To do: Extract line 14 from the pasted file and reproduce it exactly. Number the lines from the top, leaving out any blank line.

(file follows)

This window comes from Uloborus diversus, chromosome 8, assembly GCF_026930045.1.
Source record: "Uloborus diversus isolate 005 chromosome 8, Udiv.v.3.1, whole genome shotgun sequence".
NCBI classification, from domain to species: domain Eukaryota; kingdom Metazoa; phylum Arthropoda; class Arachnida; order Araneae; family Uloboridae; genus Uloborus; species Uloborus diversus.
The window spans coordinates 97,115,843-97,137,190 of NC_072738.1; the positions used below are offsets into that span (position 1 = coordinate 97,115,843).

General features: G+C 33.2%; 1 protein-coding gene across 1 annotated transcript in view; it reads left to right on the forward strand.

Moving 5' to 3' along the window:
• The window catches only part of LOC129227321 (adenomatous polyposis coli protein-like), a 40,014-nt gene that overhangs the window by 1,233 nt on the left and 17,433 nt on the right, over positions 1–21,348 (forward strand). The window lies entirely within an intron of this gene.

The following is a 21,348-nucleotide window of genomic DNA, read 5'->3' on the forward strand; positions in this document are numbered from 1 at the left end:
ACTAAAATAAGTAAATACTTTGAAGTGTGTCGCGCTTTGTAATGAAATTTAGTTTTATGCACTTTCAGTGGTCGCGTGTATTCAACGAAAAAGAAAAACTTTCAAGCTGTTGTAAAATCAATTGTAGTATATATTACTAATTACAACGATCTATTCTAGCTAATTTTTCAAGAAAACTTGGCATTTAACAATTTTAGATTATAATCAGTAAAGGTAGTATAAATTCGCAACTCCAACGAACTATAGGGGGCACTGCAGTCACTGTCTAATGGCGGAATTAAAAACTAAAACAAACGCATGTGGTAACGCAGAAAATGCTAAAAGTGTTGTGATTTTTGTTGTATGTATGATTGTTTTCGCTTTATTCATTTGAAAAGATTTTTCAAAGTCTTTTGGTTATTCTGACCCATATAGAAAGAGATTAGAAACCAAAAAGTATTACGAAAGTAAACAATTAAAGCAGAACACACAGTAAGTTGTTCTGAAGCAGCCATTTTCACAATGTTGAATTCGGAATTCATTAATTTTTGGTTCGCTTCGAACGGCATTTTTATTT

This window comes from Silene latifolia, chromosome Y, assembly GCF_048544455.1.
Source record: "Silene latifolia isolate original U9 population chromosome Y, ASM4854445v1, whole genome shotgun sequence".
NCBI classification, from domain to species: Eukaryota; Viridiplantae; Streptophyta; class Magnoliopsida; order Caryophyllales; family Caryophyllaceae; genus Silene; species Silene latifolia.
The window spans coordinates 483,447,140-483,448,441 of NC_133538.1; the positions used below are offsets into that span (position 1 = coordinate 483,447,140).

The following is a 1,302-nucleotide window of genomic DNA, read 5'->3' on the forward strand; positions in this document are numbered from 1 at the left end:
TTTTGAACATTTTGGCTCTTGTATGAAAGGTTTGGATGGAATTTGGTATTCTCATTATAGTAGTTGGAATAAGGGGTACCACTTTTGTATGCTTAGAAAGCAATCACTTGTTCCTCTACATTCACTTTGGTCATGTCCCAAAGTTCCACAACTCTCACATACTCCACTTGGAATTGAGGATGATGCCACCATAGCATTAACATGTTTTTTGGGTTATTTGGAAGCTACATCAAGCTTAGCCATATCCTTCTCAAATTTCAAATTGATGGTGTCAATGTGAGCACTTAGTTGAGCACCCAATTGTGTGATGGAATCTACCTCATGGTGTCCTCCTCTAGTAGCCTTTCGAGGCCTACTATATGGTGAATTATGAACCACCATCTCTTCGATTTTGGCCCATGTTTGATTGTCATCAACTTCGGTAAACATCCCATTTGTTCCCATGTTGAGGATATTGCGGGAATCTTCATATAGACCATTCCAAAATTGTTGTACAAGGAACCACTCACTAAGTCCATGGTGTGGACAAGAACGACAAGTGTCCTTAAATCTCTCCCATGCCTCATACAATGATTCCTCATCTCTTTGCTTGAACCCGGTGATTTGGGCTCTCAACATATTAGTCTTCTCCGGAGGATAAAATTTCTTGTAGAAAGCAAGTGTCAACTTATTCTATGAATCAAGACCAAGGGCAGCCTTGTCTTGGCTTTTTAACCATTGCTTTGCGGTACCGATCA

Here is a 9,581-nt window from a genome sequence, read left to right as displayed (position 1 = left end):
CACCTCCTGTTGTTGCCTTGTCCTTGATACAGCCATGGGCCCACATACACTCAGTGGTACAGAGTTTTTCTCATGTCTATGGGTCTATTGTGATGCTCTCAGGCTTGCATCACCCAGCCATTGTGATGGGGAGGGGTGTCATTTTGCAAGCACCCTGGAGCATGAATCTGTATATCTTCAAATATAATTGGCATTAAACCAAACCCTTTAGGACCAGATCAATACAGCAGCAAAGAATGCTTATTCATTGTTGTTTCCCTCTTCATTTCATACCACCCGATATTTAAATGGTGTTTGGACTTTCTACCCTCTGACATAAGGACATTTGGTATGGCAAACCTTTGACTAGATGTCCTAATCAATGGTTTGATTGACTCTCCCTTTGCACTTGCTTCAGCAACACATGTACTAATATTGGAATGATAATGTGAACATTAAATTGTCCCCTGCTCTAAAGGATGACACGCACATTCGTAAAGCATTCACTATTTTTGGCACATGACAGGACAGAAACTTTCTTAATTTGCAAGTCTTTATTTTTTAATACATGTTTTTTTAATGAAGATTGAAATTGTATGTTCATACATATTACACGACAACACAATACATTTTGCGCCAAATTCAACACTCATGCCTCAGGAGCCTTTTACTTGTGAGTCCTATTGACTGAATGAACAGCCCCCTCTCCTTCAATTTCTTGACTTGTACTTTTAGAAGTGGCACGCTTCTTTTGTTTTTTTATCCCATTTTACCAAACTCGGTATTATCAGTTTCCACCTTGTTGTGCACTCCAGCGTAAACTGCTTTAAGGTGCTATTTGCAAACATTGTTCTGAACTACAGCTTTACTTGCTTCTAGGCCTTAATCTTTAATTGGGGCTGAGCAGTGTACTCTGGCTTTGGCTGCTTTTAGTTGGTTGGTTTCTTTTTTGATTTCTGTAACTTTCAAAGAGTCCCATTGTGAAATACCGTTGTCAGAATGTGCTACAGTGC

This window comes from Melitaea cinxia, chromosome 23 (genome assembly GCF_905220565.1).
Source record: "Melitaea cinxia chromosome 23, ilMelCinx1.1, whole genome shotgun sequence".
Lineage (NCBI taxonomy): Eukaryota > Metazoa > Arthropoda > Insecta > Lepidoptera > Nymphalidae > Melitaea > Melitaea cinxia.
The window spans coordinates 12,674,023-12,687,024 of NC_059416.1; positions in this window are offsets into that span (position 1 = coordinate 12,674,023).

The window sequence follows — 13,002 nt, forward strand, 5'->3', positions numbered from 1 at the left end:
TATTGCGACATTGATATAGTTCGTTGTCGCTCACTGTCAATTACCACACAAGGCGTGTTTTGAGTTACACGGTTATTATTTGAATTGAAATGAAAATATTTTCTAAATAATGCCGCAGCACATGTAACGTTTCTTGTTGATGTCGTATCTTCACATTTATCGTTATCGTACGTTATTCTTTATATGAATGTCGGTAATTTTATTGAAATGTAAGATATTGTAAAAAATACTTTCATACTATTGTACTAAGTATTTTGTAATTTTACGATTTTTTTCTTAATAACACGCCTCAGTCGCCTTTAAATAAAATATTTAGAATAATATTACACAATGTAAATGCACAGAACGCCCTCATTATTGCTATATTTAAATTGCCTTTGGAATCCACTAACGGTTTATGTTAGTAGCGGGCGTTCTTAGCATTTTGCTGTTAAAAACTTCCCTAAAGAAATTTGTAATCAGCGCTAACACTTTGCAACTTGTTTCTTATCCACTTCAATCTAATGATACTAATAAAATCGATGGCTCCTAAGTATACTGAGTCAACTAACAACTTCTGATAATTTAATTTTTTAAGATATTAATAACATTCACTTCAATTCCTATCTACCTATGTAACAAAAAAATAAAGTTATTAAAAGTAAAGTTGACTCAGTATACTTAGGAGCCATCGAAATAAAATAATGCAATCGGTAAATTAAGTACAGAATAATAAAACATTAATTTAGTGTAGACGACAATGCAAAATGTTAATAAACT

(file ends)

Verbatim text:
The following is a 1,302-nucleotide window of genomic DNA, read 5'->3' on the forward strand; positions in this document are numbered from 1 at the left end: